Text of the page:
June tip (three months left): Write understandable links

What would the web be without links? Well, it would not really be a web ... Links on the internet can lead us exactly where we want, or somewhere completely else. Sometimes we are deceived by a click bait, sometimes we click by mistake and get disappointed. It may be annoying, but usually no major issue. What is a real problem, however, is when the links cannot be understood or handled. Bad links run the risk of excluding users from content.

For people using screen readers to find the right link on a page, there is a neat feature that allows you to list all the link built into the tool. This way, visually impaired users get an overview and can understand the structure of the website without seeing it. The alternative is to stepwise tab through all the links in the hope of finding the right one - which is neither practical nor particularly fun. Therefore, the link list is a common and efficient way of navigating with assistive technology.

But the list contains only the link, which is why you as a web author need to make it understandable, even taken out of context.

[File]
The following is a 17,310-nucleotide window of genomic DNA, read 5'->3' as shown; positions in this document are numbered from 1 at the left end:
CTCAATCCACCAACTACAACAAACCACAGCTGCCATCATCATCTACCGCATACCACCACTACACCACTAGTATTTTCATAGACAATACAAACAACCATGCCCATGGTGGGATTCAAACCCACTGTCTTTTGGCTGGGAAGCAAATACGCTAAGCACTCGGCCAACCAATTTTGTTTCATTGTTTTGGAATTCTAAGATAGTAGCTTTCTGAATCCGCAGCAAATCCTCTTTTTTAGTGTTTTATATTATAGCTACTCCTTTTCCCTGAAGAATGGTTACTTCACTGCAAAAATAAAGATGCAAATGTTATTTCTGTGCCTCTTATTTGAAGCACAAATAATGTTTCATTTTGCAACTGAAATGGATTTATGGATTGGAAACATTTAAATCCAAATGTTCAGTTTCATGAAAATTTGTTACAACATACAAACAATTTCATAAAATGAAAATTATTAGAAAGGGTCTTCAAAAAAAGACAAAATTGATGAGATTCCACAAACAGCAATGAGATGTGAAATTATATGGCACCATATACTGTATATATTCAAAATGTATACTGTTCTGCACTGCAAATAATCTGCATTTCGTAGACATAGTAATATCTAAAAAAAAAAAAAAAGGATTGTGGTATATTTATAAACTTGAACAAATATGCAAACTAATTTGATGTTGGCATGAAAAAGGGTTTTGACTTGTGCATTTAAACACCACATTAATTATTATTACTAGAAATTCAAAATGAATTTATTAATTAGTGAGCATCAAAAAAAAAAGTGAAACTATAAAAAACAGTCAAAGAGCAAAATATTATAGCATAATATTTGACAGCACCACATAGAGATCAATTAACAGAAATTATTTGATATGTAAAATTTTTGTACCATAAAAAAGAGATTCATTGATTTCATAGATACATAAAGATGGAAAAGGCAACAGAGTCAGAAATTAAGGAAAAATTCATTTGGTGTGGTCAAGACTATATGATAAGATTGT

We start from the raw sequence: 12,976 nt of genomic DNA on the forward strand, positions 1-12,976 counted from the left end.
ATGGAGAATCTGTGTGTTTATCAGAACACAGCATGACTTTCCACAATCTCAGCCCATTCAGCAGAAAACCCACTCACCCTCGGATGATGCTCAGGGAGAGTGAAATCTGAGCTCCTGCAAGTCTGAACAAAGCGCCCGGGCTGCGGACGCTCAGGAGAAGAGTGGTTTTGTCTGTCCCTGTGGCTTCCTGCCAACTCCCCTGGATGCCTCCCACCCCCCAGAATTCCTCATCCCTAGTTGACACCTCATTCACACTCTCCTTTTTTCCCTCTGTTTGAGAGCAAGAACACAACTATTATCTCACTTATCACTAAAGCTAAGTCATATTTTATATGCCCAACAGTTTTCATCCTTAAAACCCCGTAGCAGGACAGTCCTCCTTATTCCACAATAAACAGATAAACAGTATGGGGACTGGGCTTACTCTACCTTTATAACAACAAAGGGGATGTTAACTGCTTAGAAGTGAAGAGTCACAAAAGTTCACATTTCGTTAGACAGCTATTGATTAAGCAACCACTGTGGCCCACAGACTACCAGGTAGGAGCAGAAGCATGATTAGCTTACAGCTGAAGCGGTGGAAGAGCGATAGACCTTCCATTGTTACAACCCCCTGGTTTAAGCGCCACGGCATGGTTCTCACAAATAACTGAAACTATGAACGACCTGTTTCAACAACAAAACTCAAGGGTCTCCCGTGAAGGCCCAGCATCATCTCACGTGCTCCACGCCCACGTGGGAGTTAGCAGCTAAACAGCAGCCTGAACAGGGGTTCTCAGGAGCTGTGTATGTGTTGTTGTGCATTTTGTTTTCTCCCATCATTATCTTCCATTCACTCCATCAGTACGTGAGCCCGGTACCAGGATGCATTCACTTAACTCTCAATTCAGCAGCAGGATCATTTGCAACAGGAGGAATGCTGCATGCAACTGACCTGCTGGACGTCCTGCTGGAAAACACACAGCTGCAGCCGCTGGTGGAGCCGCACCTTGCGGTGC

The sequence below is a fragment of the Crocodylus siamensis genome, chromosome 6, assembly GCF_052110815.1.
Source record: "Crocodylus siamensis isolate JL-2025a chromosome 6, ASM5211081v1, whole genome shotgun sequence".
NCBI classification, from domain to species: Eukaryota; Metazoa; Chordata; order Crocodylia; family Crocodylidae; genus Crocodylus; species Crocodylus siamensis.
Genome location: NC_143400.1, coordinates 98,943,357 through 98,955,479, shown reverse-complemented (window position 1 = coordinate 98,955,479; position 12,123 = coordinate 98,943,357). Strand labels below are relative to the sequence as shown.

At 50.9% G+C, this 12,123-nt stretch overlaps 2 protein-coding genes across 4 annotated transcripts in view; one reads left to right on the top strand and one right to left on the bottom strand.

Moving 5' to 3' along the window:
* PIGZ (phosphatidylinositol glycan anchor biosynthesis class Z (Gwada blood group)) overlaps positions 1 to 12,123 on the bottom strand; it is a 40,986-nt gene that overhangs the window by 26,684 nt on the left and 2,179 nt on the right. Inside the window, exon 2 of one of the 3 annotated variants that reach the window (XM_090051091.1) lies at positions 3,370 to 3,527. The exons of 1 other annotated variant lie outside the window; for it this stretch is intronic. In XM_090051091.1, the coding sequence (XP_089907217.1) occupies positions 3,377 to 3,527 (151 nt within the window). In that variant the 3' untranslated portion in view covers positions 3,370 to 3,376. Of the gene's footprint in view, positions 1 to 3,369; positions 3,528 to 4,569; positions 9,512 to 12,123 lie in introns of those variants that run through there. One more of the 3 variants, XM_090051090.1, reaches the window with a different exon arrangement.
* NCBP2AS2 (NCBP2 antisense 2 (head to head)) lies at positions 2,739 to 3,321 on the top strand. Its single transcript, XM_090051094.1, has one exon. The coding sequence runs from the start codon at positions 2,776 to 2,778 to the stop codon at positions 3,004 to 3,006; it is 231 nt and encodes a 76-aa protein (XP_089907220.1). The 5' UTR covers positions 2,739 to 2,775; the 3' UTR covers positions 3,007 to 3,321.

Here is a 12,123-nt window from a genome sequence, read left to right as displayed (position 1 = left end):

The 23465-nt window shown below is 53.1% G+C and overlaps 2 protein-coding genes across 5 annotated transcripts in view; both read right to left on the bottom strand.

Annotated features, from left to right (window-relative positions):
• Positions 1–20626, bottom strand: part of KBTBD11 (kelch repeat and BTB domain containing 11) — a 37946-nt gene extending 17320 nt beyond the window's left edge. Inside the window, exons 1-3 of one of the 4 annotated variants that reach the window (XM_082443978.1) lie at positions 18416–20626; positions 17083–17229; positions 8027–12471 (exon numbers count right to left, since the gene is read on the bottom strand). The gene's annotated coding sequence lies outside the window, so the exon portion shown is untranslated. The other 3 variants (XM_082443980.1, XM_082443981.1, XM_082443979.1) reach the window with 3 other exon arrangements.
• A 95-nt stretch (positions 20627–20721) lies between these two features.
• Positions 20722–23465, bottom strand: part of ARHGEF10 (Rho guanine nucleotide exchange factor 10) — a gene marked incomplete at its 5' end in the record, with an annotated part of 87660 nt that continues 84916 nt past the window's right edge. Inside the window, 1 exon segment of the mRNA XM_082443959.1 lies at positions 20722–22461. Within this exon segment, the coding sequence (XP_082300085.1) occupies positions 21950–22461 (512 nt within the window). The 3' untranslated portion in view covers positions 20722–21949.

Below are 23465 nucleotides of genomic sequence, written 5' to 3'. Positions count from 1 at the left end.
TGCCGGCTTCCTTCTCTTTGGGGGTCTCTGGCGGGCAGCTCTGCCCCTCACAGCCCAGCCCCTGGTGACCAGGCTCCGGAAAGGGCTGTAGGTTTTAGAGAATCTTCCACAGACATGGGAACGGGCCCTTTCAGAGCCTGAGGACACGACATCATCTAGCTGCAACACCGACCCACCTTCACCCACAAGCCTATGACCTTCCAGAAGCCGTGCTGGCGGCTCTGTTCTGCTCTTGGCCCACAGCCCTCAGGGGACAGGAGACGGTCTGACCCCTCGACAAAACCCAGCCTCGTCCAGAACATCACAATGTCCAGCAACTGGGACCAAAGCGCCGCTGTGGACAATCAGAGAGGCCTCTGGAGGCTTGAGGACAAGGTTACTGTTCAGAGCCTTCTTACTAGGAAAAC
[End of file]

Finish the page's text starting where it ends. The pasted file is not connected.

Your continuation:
Should I choose read more, click here or the report?

If the link does not describe where it leads, it will be more or less impossible for visually impaired users to find the right one. But it also becomes much more difficult for other users. In the research we perform, we see that people who have difficulty reading, concentrating or understanding, people who are not used to technology and some older users hesitate when links are not clear. When the user starts to think "What happens if I click here?", the idea of linking is partially lost.

Therefore, avoid naming links "read more" or similar, which does not give a clue about what it is I can read more about.

When the link begins with the keyword, visually impaired users get as good an overview as possible, since they do not have to read the entire link before choosing in the link list:

The summer weather - read all about the forecast for your holiday weeks

is more effective than

Read all about how the forecast of the summer weather for your holiday weeks

This applies not only to users with screen readers, but also to users who read with their eyes.

Another important thing is consistency. It's a basic rule of accessibility in general, but when it comes to links, there are two things to keep in mind:

  • Links that work the same way should be similarly designed and named, so that the user can recognise them.
  • Links leading to the same goal should be named the same.

It also makes it easier for all users if the link:

  • describes if it leads the user away from the site
  • indicates whether the link will open a format other than html, such as a PDF-document
  • describes how heavy the document is

WCAG 2.1:

2.4.4 (AA)
2.4.9 (AAA)
3.2.3 (AA)
3.2.4 (AA)

Only months until your website needs to be accessible!